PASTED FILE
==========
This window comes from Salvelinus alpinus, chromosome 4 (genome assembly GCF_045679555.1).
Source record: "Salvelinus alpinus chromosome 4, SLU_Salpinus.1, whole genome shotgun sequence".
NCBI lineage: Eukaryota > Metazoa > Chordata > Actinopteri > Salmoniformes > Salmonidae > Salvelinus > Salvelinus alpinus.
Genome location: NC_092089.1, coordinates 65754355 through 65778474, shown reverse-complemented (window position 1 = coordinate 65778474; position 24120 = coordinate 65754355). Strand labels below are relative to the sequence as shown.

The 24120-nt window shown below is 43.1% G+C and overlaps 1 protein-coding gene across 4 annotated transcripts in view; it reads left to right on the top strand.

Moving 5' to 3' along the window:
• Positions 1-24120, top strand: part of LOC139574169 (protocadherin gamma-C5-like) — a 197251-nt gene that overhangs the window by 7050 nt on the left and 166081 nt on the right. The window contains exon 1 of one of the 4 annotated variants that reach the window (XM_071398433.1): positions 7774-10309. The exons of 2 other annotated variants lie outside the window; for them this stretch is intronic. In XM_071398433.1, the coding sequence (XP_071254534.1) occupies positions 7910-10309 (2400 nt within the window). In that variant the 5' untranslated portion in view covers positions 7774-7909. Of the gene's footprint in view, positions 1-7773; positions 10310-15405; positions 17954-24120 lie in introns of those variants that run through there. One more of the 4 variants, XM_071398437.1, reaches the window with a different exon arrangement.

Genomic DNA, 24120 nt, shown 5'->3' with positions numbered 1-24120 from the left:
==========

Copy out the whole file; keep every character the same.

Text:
This window comes from Salvelinus alpinus, chromosome 4 (genome assembly GCF_045679555.1).
Source record: "Salvelinus alpinus chromosome 4, SLU_Salpinus.1, whole genome shotgun sequence".
NCBI lineage: Eukaryota > Metazoa > Chordata > Actinopteri > Salmoniformes > Salmonidae > Salvelinus > Salvelinus alpinus.
Genome location: NC_092089.1, coordinates 65754355 through 65778474, shown reverse-complemented (window position 1 = coordinate 65778474; position 24120 = coordinate 65754355). Strand labels below are relative to the sequence as shown.

The 24120-nt window shown below is 43.1% G+C and overlaps 1 protein-coding gene across 4 annotated transcripts in view; it reads left to right on the top strand.

Moving 5' to 3' along the window:
• Positions 1-24120, top strand: part of LOC139574169 (protocadherin gamma-C5-like) — a 197251-nt gene that overhangs the window by 7050 nt on the left and 166081 nt on the right. The window contains exon 1 of one of the 4 annotated variants that reach the window (XM_071398433.1): positions 7774-10309. The exons of 2 other annotated variants lie outside the window; for them this stretch is intronic. In XM_071398433.1, the coding sequence (XP_071254534.1) occupies positions 7910-10309 (2400 nt within the window). In that variant the 5' untranslated portion in view covers positions 7774-7909. Of the gene's footprint in view, positions 1-7773; positions 10310-15405; positions 17954-24120 lie in introns of those variants that run through there. One more of the 4 variants, XM_071398437.1, reaches the window with a different exon arrangement.

Genomic DNA, 24120 nt, shown 5'->3' with positions numbered 1-24120 from the left: